Principal Investigator: Associate Professor Dr David Ho Kim Hin
Under the MND Research Fund for the Built Environment, awarded by the Building and Construction Authority (BCA) on 8 April 2008 to the National Parks Board (NParks), the research project WBSR294000022490 (about S$1 million in kind and actual funding), and entitled “To Develop Landscape Guidelines for the Application of Green Plot Ratio (GnPR) in Singapore” was formed on 9 July 2009 between NParks (under Dy Director Dr TAN Puay Yok; now A/P with NUS DOA); NUS; JTC Corp; HDB and URA. Fieldwork support was provided by Broadway Malyan Ltd under its partner, Adj Prof (Nottingham University) Jason POMEROY. GnPR is developed by the Dr ONG Boon Lay (formerly SL, NUS DOA; now with University of Melbourne) to guide the provision of greenery in urban settings. GnPR uniquely allows a threedimensional quantification of greenery on a site through the use the Leaf Area Index (LAI) measure. Specific research objectives:
 To provide GnPR optimal levels for various landuse types and to benchmark them against current levels of greenery provision for various types of land uses;
 To identify the impact of various levels of greenery provision on capital and maintenance costs;
 To develop recommendations and landscape guidelines for implementing optimal levels of GnPR within an urban design framework to facilitate a sustainable landscape for Singapore.
GnPR is defined as the ‘average leaf are index (LAI) of the greenery of a site”, an ecological measure that assigns values to particular plants based on the surface area of greenery (Ong, 2003). NParks defines GnPR as ‘the area weighted average leaf area index of a site’:
LAI values for different types of plants are found in a Guidebook on its use in the Calculation of Green Plot Ratio ‘Leaf Area Index of Tropical Plants’ (NParks, 2009). The RP’s methodology aims to determine achievable GnPR values that can be incorporated in a building type through a series of design simulations and statistical analysis of the data derived from these simulations. Figure 5 shows the hyperbolic slowtosharp rising trend of GnPR with the assigned Total Cost (S$) from the Existing to the Ultimate scenarios. Average increase of the GnPR level from the Existing to the Ultimate scenario is observed as follows:
 Residential – by 1.5 with the total cost increase of $10 million;
 Mixed (ResidentialCommercial) – by 1.3 with the total cost increase of $7.4million;
 Commercial – by 1.7 with the total cost increase of $4.9 million;
 Factory – by 1.5 with the total cost increase of $8.9 million;
 Business Park – by 1.3 with the total cost increase of $6.6 million.
Average increase of the GnPR level from the Maximum to the Ultimate scenarios is observed as follows:
 Residential – by 0.5 with the total cost increase of $5.9 million;
 Mixed (ResidentialCommercial) – by 0.3 with the total cost increase of $3.7 million;
 Commercial – by 0.6 with the total cost increase of $2.0 million;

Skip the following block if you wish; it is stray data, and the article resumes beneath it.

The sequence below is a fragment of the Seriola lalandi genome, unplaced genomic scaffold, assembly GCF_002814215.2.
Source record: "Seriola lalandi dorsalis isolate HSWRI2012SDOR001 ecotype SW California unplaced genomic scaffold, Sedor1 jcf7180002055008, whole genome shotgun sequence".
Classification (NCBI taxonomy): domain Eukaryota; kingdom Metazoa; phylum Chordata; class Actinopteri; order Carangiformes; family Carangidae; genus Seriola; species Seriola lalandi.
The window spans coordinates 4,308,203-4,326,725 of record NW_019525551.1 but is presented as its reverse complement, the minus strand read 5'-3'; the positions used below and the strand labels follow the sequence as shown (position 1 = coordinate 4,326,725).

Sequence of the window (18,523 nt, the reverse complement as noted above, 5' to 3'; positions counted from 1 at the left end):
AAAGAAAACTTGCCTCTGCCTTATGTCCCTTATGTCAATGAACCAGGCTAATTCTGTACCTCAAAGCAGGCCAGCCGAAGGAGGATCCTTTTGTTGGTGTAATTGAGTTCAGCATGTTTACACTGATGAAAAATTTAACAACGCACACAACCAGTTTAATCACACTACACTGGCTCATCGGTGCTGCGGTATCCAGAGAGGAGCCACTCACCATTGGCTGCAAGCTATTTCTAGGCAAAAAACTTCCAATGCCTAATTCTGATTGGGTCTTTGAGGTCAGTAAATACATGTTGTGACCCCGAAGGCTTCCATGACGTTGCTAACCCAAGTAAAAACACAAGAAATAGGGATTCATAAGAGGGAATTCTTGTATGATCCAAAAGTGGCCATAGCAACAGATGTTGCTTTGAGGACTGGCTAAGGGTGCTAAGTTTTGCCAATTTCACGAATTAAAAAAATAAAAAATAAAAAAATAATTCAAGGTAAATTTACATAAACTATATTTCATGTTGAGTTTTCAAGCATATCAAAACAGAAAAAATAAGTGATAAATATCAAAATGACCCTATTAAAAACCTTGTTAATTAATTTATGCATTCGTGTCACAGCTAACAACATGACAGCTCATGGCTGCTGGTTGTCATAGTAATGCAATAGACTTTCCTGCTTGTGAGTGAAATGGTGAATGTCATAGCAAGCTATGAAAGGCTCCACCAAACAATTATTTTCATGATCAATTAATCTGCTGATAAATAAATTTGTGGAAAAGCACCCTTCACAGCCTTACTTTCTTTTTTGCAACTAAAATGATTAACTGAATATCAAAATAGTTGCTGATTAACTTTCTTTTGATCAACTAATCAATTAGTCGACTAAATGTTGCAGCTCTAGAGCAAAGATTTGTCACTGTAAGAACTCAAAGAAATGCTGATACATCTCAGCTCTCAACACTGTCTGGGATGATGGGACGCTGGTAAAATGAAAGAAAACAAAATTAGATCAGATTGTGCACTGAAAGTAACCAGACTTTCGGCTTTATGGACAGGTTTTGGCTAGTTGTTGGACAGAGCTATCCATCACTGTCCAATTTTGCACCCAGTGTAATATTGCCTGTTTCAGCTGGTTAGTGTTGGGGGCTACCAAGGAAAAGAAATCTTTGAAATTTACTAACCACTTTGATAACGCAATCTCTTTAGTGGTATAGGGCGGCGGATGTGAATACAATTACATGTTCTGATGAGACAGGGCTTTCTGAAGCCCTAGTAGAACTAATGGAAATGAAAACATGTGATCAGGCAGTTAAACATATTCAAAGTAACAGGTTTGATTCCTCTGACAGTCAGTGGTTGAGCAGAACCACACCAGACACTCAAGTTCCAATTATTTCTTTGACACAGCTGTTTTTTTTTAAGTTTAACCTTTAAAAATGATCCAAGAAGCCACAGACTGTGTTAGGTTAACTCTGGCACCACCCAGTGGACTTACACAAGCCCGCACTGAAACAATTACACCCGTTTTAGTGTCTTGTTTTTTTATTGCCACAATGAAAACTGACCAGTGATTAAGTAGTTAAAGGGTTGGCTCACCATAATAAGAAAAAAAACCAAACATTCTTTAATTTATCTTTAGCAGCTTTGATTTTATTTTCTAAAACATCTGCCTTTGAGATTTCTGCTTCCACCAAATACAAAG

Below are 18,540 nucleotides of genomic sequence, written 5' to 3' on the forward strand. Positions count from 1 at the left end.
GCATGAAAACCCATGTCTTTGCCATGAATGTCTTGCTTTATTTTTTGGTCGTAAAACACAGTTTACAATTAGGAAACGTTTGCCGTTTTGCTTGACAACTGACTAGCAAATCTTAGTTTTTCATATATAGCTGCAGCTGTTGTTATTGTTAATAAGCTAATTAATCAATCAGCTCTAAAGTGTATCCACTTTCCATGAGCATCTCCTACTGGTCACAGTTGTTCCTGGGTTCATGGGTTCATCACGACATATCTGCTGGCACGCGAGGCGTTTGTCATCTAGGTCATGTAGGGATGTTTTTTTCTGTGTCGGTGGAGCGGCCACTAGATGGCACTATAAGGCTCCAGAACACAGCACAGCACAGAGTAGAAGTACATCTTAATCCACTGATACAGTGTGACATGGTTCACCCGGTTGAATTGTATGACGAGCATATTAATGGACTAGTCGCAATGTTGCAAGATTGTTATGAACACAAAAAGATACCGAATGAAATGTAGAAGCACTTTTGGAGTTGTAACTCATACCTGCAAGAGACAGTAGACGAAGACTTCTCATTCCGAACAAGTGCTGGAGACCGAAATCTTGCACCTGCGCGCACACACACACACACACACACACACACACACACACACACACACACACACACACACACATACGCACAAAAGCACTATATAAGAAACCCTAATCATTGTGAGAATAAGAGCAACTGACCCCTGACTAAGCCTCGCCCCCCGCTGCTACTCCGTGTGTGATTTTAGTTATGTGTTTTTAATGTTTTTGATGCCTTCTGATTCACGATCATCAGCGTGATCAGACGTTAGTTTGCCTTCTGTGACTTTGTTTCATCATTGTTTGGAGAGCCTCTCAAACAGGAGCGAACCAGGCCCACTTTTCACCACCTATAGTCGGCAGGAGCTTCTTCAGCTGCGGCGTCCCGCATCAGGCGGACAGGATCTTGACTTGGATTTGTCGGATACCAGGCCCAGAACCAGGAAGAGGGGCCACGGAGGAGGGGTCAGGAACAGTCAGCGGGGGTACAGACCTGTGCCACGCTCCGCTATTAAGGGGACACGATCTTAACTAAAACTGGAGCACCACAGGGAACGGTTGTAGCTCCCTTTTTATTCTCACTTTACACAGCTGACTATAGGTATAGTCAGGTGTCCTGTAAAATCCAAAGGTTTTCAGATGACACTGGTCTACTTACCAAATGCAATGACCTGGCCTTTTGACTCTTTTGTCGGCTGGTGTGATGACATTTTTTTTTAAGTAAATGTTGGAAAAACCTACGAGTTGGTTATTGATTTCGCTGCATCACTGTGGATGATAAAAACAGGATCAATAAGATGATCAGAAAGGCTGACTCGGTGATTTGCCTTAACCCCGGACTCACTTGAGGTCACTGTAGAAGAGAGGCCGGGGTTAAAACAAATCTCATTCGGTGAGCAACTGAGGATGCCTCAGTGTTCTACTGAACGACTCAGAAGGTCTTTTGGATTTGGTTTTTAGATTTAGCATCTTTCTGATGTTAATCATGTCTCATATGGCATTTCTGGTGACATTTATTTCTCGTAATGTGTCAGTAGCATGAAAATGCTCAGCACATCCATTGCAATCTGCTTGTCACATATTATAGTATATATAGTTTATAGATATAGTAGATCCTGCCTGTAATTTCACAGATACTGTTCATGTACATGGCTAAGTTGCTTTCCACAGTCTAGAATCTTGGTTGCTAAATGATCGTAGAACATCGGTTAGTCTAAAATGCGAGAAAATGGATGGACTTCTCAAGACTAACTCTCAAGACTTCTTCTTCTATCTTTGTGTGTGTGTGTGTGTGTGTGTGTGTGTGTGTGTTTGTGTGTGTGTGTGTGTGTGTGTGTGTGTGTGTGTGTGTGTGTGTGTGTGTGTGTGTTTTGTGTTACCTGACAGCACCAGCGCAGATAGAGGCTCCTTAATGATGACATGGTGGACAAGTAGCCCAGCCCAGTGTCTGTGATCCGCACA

Factory – by 0.4 with the total cost increase of $4.8 million;
 Business Park – by 0.4 with the total cost increase of 3.9 million.
GnPR of 3.1 is achievable with the Total Cost of S$8.4 million for the Ultimate scenario while GnPR of 2.6 with the total cost of $4.6 million is achievable for the Maximum scenario.
Figure 5. GNPR vs Total CostEmpirical data for the Marginal Cost (MC) analysis model was obtained from the building audit of the 100 buildings. The lowest Marginal Cost is found to be at the GnPR levels for 5 land uses:
 Residential land use: existing condition (option) is 3.41 while the combined option is 3.67 with the total cost of $1,536,819
 Mixed (residentialcommercial) land use: existing condition is 1.03 while the combined option is 2.71 with the total cost of $5,125,360
 Commercial land use: existing condition is 0.56 while the combined option is 2.13 with the total cost of $425,440
 Industrial land use – business parks: existing condition is 1.73 while the combined option is 1.97 with the total cost of $265,992
 Industrial land use – factories: existing condition is 0.25 while the combined options is 1.66 with the total cost of $14,274,033.
The GnPR optimisation adopts a heuristic algorithm that conforms to the usual practice of imposing constraints on a maximising objective function. Such an increasing function for GnPR is represented by incrementing the standard deviation from the mean GnPR (SD) within the boundary range of between +0.25SD and +2.0SD. In practice, for normally distributed GnPR, approximately 95 percent of the data points would fall within the spread of +1.96SD, i.e. +2.0SD from its mean. The 4step rules of the GnPR heuristic optimisation model are devised as follows: the lowest and closest GnPR value for an incremented SD to the Ultimate GnPR is chosen as that particular highest boundary for the optimal GnPR level. Results of the heuristically modeled Optimal GnPR for 10 building types are summarised in Table 7. Finally, the Landscape Guidelines Report combines findings from the International Best Practices Review, Building Audit and Design Report, and Statistical Analysis. The guidelines provide the environmental, economical, aesthetic and social benefits of greenery for urban builtup areas. They examine the current landscape strategies, requirements, technologies and present GnPR as a tool for greenery measurement and the Optimal GnPR levels for various land use categories in Singapore.
Land Use 
Building Type 
Optimal GnPR (design and economic) 
low 
high 
Residential 
Public 
3.1 
4.7 
Private 
2.7 
4.1 
Mixed ResidentialCommercial 
Public 
0.2 
0.5 
Private 
2.2 
4.2 
Commercial 
Hotel 
1.2 
2.4 
Office 
1.1 
3.1 
Retail 
0.9 
2.6 
Mixed 
0.8 
2.6 
Industrial 
Business Park 
2.3 
3.7 
Factory and Warehouse 
0.6 
1.4 
Table 7 Optimal GNPR